⋘We arrived in Malaysia at the perfect time.
We are really only here as a stop-over. We were originally going to stay in Kuala Lumpur a few days, but in the spirit of saving money found that our flight would be cut by a significant amount if we stayed a few extra days. So we did.
We left Thailand with heavy hearts. We never imagined that leaving Safari Park Zoo would be as difficult as it was. I missed my new friends, I missed feeling helpful & productive, I missed the animals and I was in an all-around 10-day slump from that. I wanted to go back & wanted to move forward, but I was stuck in the middle. In Surat Thani, we finally moved forward. We got our train tickets to Malaysia. Crossing the border was effortless, catching our bus was pain free and as I looked out my window listening to music I felt refreshed looking at the sunset. I could tell my groove was back. Moving forward was the right, although tough, move.
It felt really good to be having adventures. Our days in Koh Tao & Surat Thani were lazy days, and left us feeling lethargic. We went to the Hindu Temples in and around Batu Caves, I had my first visit to a mosque, sat in the orchid garden, and so much more!
I quelled two of the major factors to my homesickness: flowers & craft beer- two big parts of my two homes. This is my very first season not spending the spring in my parents’ beautiful greenhouse & drinking craft beer is one of my favorite Asheville activities. (Obviously Matt and my family are the things I miss most, but there’s no replacement for that.) I got my craft beer fix at this amazing place my dear best friend found called Taps Beer Bar where I very happily drank a Double IPA.
I wrote a post two weeks ago about how traveling wasn’t all sunshine and rainbows, but yesterday I dealt with the toughest hurdle I think I will ever face while traveling. Something I never want to experience again. My amazing great-grandma passed away yesterday, and it has been so unbelievably tough on me to experience this in general and you add the distance and it is almost unbearable. I hate that I didn’t get to say goodbye, that I didn’t get to tell her how much she meant to me and that I don’t get to mourn her with the rest of my family. They have all be amazing and encouraging, saying that my grandma would want me to keep traveling. My fiancé has been perfect: he sat up with me (via FaceTime) while I cried until I fell asleep, he was patient through my bad mood this morning and has blown me away with his emotional support.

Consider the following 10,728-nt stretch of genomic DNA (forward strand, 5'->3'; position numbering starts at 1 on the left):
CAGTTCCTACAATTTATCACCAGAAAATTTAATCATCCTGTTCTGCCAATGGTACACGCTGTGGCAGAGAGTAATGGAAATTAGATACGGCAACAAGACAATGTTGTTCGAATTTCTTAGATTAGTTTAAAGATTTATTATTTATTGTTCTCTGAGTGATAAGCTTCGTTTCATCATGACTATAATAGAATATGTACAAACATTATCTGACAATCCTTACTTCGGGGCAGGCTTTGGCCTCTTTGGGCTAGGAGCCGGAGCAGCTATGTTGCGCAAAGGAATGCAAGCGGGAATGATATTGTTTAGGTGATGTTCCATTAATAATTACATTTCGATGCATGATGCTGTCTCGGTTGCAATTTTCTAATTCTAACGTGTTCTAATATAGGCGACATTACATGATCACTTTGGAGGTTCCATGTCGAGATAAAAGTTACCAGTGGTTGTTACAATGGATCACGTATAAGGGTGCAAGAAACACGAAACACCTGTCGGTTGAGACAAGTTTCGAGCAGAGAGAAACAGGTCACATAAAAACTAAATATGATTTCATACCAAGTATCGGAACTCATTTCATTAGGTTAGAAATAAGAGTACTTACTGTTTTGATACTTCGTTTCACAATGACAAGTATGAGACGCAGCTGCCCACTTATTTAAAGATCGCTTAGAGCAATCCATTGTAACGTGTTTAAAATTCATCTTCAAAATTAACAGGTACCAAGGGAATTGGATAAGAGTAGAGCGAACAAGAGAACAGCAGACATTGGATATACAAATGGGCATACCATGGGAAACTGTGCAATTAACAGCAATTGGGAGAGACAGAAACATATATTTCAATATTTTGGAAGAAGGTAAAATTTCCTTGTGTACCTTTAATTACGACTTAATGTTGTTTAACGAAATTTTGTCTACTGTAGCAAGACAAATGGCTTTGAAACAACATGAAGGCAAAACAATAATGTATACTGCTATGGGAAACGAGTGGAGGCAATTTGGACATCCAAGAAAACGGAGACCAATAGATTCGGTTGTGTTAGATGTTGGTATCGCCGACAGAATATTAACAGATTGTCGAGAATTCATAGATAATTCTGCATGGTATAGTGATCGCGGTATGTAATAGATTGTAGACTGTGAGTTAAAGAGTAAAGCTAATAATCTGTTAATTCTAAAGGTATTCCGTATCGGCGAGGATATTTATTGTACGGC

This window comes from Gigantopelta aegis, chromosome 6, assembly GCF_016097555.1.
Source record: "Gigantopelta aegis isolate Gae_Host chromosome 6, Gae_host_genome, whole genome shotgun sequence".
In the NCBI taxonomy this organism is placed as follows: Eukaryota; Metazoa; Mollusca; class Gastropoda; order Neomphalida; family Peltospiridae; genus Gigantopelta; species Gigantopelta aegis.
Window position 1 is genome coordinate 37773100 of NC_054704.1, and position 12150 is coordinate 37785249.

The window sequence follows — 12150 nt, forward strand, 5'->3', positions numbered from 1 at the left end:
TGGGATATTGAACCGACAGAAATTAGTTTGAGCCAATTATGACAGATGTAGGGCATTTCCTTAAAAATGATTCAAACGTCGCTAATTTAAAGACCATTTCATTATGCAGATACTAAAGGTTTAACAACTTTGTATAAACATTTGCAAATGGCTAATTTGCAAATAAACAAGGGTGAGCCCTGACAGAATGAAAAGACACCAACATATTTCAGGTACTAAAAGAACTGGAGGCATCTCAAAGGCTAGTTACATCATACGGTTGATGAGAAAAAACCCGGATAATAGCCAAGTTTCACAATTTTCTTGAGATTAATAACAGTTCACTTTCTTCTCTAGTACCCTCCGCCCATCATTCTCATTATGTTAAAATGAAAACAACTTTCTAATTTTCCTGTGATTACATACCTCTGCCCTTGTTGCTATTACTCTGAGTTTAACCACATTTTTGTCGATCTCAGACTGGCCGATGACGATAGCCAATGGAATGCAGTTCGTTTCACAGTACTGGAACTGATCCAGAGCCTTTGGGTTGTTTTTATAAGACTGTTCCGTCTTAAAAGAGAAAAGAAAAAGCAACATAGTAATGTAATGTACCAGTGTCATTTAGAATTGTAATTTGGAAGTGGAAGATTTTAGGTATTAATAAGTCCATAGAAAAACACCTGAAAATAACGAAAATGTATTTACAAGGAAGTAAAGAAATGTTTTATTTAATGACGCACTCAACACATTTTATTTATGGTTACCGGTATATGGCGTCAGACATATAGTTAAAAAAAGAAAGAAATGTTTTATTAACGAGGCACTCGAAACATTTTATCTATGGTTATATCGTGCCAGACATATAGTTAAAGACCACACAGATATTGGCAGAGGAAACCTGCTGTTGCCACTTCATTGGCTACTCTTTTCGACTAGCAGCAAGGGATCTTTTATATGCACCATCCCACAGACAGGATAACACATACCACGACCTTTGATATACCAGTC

I won’t be able to fly home for her funeral, so today I went to the Hindu Temple near our hostel and sat. It was surprisingly peaceful to hear the loud drums, the horn and the chanting. I felt like I wasn’t alone, even though I was and no one else knew why I was there. I remembered moments with my grandma, I laughed to myself thinking of her laughing while telling me about the first time she ever honked her horn (at 92), picturing her little mis-matched outfit picking geranium blooms at my parents’ greenhouse, thinking of her putting her little birthday tiara on at her 87th birthday when she thought no one was looking. These moments made me think of a quote:
“Look to this day, for it is life, it is the very
breath of life. In its brief course lie all the
realities of your existence; the bliss of growth,
the glory of action, the splendor of beauty. For
yesterday is a dream, and tomorrow is a vision.
But today, well loved, makes yesterday a dream
of happiness, and every tomorrow a vision of
hope. Look well, therefore, to this day.”
As I was sitting there, in this moment of missing my grandma so much, I realized that yesterday was a dream of happiness. Her life & love made my yesterday a dream of happiness. My family was right, she would want me to live today for today. This was my own personal memorial for my grandma. Sitting at a Hindu Temple in Kuala Lumpur feeling her love and hoping that she felt how much love I have for her.
Today was the end of our visit to Kuala Lumpur, Malaysia and tomorrow we’re off to a new country, and I’m so excited to see what tomorrow brings for my vision of new hope.
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